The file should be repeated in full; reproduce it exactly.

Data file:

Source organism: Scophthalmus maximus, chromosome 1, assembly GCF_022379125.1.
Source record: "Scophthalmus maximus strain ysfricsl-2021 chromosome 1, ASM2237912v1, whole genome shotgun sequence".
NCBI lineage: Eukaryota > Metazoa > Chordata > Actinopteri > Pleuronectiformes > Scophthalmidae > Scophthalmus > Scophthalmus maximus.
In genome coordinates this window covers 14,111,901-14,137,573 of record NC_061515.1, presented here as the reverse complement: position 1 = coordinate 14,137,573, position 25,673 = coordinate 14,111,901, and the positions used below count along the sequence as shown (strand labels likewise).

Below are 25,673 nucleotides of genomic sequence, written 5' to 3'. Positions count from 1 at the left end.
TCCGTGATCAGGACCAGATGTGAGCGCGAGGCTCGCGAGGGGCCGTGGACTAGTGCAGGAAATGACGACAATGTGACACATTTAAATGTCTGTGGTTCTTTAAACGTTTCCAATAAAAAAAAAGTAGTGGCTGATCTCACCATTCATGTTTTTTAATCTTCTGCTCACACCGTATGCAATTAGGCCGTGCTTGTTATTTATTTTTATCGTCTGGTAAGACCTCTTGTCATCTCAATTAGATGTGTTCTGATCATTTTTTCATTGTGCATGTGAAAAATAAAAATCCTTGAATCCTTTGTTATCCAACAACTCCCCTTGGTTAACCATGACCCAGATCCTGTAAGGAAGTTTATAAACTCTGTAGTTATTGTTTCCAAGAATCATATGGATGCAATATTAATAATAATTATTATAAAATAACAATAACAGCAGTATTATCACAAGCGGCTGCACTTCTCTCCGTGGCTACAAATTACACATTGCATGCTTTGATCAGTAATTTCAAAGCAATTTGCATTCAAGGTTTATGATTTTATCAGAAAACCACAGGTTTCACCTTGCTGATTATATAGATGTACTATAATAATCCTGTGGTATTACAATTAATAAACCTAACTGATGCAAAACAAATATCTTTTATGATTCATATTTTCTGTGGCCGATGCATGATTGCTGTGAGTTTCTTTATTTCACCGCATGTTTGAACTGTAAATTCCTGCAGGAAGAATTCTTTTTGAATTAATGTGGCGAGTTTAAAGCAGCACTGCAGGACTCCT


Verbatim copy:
Source organism: Scophthalmus maximus, chromosome 1, assembly GCF_022379125.1.
Source record: "Scophthalmus maximus strain ysfricsl-2021 chromosome 1, ASM2237912v1, whole genome shotgun sequence".
NCBI lineage: Eukaryota > Metazoa > Chordata > Actinopteri > Pleuronectiformes > Scophthalmidae > Scophthalmus > Scophthalmus maximus.
In genome coordinates this window covers 14,111,901-14,137,573 of record NC_061515.1, presented here as the reverse complement: position 1 = coordinate 14,137,573, position 25,673 = coordinate 14,111,901, and the positions used below count along the sequence as shown (strand labels likewise).

Below are 25,673 nucleotides of genomic sequence, written 5' to 3'. Positions count from 1 at the left end.
TCCGTGATCAGGACCAGATGTGAGCGCGAGGCTCGCGAGGGGCCGTGGACTAGTGCAGGAAATGACGACAATGTGACACATTTAAATGTCTGTGGTTCTTTAAACGTTTCCAATAAAAAAAAAGTAGTGGCTGATCTCACCATTCATGTTTTTTAATCTTCTGCTCACACCGTATGCAATTAGGCCGTGCTTGTTATTTATTTTTATCGTCTGGTAAGACCTCTTGTCATCTCAATTAGATGTGTTCTGATCATTTTTTCATTGTGCATGTGAAAAATAAAAATCCTTGAATCCTTTGTTATCCAACAACTCCCCTTGGTTAACCATGACCCAGATCCTGTAAGGAAGTTTATAAACTCTGTAGTTATTGTTTCCAAGAATCATATGGATGCAATATTAATAATAATTATTATAAAATAACAATAACAGCAGTATTATCACAAGCGGCTGCACTTCTCTCCGTGGCTACAAATTACACATTGCATGCTTTGATCAGTAATTTCAAAGCAATTTGCATTCAAGGTTTATGATTTTATCAGAAAACCACAGGTTTCACCTTGCTGATTATATAGATGTACTATAATAATCCTGTGGTATTACAATTAATAAACCTAACTGATGCAAAACAAATATCTTTTATGATTCATATTTTCTGTGGCCGATGCATGATTGCTGTGAGTTTCTTTATTTCACCGCATGTTTGAACTGTAAATTCCTGCAGGAAGAATTCTTTTTGAATTAATGTGGCGAGTTTAAAGCAGCACTGCAGGACTCCT